HR professionals are finding themselves at the center of returning employees to work. Given the unprecedented times we are in and the fact there is the potential of a second wave of COVID-19 lurking in the fall, this entire process will be fraught with risks that need to be addressed.
There is risk of negligence, lawsuits, and brand reputation impact if something goes wrong. HR professionals in this scenario are morphing into risk managers. The ones who do it right will enable a cross-functional set of tasks to ensure they establish the best processes and procedures, as well as document evidence.
While several other countries are seeing a steady decline in COVID-19 cases, the United States is experiencing an alarming increase, far surpassing the original peak back in April. Preserving business operations and keeping employees and customers safe are becoming increasingly difficult tasks.
What happens if you can’t keep employees and customers safe? The lawsuits have already begun. Any customer can claim negligence of any corporation for failing to provide evidence of adequate enforcement of its return-to-work policy and local, state, or federal guidelines.
Compounding this risk, shareholders have been shown to be not far behind in seeking protections from the fallout of this negligence. Paper visitor logs and employee temperature records won’t cut it—a sound enterprise risk management strategy is required.
The six categories below are essential elements to developing a business continuity and employee safety plan, both in the near term and accounting for the continued business disruptions coming:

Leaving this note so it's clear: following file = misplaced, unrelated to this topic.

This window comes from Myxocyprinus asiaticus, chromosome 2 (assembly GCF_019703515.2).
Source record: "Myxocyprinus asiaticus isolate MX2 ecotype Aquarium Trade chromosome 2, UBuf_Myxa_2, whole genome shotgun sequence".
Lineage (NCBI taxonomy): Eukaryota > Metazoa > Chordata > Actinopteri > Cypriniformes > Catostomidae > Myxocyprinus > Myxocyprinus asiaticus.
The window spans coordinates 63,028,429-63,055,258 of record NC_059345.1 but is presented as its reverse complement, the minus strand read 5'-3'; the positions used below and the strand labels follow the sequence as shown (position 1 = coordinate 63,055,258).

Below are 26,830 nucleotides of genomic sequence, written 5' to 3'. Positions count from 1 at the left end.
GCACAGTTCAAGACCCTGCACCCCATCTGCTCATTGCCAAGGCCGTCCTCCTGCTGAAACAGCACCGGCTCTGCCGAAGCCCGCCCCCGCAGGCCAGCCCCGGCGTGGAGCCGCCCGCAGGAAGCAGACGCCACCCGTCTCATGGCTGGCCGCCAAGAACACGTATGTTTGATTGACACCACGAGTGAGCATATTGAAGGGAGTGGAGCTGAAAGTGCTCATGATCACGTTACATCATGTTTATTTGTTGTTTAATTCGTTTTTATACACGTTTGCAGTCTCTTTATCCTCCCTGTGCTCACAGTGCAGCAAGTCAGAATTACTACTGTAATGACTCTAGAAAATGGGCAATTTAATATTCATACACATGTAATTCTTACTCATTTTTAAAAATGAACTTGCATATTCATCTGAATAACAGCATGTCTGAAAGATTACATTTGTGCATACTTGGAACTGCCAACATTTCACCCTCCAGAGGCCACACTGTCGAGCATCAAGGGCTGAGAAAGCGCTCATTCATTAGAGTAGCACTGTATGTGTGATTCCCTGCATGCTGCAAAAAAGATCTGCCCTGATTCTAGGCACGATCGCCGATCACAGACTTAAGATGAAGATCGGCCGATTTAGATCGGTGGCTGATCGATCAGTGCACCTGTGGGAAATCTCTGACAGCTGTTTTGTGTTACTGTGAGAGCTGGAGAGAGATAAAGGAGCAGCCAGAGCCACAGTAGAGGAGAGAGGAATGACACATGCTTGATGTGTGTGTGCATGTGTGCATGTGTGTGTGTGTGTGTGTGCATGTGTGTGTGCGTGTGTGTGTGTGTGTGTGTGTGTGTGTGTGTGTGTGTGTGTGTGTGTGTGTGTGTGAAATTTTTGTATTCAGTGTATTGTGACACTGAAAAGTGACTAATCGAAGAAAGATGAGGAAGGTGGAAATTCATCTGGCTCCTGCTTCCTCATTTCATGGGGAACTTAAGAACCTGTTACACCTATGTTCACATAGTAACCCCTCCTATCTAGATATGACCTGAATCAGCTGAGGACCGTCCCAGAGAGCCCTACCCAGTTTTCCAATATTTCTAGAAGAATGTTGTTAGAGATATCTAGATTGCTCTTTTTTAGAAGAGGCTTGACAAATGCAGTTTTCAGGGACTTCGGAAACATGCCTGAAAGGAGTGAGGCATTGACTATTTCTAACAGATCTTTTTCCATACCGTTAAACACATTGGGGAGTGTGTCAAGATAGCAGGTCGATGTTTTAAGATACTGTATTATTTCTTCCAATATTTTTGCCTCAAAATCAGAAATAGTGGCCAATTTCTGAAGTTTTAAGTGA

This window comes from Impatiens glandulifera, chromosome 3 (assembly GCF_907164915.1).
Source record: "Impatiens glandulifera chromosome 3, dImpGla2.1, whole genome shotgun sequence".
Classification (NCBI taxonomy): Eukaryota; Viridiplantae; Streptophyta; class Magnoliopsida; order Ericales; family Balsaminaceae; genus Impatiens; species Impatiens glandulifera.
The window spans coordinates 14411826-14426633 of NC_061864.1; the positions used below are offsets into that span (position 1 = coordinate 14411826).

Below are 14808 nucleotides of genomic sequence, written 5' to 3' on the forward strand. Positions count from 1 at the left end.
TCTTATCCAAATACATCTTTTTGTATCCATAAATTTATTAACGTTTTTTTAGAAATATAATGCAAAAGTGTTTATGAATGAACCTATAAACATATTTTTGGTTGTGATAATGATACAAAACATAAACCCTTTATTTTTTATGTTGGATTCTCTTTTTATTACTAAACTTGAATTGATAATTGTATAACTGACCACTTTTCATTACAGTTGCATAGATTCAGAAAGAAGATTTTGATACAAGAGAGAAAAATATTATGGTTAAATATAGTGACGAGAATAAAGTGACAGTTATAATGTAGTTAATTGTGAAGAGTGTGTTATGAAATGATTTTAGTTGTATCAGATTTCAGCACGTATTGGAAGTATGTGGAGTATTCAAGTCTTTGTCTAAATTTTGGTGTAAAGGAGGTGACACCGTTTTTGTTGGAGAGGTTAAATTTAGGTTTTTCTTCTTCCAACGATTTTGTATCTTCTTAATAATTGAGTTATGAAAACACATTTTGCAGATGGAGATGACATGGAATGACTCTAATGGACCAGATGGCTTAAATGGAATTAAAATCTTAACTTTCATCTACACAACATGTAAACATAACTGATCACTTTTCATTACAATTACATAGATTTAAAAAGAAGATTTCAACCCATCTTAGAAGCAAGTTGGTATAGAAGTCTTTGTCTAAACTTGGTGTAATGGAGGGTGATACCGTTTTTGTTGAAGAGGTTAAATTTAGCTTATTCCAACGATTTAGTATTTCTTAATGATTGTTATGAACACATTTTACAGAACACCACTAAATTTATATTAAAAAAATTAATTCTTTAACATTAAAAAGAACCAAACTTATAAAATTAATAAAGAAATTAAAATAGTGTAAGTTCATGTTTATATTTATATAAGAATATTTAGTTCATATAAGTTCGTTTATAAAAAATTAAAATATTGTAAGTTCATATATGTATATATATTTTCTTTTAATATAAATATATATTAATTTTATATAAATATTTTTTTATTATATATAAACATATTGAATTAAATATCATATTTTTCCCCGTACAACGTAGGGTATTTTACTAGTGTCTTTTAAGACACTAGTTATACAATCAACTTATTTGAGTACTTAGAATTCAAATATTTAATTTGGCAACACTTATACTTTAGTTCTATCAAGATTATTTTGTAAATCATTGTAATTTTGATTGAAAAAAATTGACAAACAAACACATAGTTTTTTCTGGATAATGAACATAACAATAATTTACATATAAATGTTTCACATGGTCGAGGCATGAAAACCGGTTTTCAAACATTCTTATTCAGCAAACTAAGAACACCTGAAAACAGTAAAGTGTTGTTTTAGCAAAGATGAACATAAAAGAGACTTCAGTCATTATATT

1. Risk Assessment
Each company needs to consider its unique circumstances through a risk assessment to determine possible impacts of a second wave of the virus. Identifying and assessing risks to the organization from different root cause perspectives is the first step toward building a risk mitigation plan. Mobilize a cross-functional team of experts, with the mission of identifying all vulnerabilities. Pose these questions:
- What happens if a large proportion (say, 40%) of the company’s staff are out sick at the same time?
- Where are all our suppliers located? Where are their suppliers located? And which ones are critical?
- What new distancing strategies does the company need to implement to ensure on-site protection?
- What procedures are necessary to minimize litigation risk should an employee or a customer fall ill?
Identify all control measures the organization has put in place to manage and mitigate the risk of the virus. It must include information about who will monitor these control activities, and how, to ensure stakeholders are following specified policies at all locations.
Publish the details to demonstrate that you take the health of your workers, customers, and broader community seriously.
2. Jurisdiction Requirement Tracking
With jurisdiction requirements changing in a fluid manner as states experience setbacks, it is critical to maintain a library of guidelines to help you comply with federal, state, city, and agency jurisdictional requirements.